Arun most recently served as the Chairman and CEO of KPMG in India, an organization consisting of several thousand professionals engaged in providing assurance, tax, and advisory services. He was a member of the global board of directors of KPMG.
He previously served in President Obama’s Administration as Assistant Secretary of Commerce for Global Markets and Director General of the U.S. & Foreign Commercial Service (USFCS). As the Administration’s lead official to promote U.S. exports, foreign direct investment, and enhanced market access around the world, he led a team of 1,700 professionals in 78 countries and all 50 United States.
Prior to his stint in Washington, DC, Arun was a partner and a member of the board of KPMG LLP in the US. Based in Silicon Valley, he led KPMG’s Management Consulting practice in the West for many years.
He has also been a company mentor and entrepreneur in Silicon Valley, and is a member of the Council on Foreign Relations.
When evaluating new companies we certainly want to see passion, we want to see ambition, and we want to see technical competence. When situations change, you want people who are really willing to listen and learn as opposed being stuck in an old way of doing things. In my experience, resilient entrepreneurs are people who can listen and learn and adapt.
Can you talk about some of the areas that Celesta is interested in?
Celesta has three areas of focus in its investments. Number one is what we call platforms enabling mass adoption of emerging technologies. Number two is what we call technologies transforming large industries, technology-enabled transformation. And the third really are healthcare innovations or other innovations that are the intersection of high tech and biotech.
First one, we usually call deep tech. Second one, we call technology-enabled transformation. The third, we call bioconvergence. Those are the three areas in which we are very keenly focused.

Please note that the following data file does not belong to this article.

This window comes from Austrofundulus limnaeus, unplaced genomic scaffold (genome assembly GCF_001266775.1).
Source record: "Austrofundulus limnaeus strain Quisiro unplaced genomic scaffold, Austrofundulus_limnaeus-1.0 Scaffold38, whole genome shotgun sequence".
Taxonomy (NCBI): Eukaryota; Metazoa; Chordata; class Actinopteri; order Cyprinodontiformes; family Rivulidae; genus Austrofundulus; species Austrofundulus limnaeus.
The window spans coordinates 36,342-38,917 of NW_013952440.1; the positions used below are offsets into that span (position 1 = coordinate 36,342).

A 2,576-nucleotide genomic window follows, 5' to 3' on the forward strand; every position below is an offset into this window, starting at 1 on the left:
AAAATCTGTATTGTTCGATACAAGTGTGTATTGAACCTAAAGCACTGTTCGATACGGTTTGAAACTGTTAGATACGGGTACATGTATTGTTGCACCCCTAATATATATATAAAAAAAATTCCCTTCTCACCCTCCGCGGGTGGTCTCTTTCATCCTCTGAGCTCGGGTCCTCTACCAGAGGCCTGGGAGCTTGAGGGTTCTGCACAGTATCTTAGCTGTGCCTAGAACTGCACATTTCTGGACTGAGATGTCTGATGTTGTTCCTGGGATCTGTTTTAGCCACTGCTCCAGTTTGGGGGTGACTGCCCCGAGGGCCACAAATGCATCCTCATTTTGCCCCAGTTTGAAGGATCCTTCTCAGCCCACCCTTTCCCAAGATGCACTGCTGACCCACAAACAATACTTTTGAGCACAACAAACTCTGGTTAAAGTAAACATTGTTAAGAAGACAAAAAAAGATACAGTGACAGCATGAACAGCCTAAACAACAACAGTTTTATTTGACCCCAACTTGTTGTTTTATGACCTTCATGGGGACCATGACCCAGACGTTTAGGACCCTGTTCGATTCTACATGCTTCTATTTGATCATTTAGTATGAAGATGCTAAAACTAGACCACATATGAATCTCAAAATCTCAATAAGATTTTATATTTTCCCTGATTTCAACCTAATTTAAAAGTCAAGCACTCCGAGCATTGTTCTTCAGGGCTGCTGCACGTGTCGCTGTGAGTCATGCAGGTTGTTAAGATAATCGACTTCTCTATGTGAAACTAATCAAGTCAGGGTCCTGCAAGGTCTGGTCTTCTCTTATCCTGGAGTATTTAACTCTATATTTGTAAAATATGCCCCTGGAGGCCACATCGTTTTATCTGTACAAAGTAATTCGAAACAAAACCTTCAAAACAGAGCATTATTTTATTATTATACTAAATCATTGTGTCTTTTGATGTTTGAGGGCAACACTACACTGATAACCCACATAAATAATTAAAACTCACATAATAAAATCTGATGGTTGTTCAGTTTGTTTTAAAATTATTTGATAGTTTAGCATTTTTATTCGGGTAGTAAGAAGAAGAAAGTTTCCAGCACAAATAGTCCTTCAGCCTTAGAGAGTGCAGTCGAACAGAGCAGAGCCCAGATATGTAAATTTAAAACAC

Can you walk us through the Celesta model? What is the way in which you approach investing in these companies? How closely do you like to work with them? What stages, and for how long?
First of all, a lot of interesting opportunities are brought to us because people know us. Almost all the time opportunities come to us and we are in a good situation being able to pick from them. Our view is that we see ourselves as active investors, so we most often lead the deal. We will almost always participate on the board. When required for the success of the company, we're happy toh ave more than one person on the board. There are times when we had up to three people on the board.
We are generally active investors trying to help our company succeed. How does that happen? One, the amount of experience that our folks have, I think there are very few firms that have this breadth and length of experience that our partners have. Second, the technical insights of our partners are often very deep. Third, they can help open doors and make connections that are very valuable to a young company.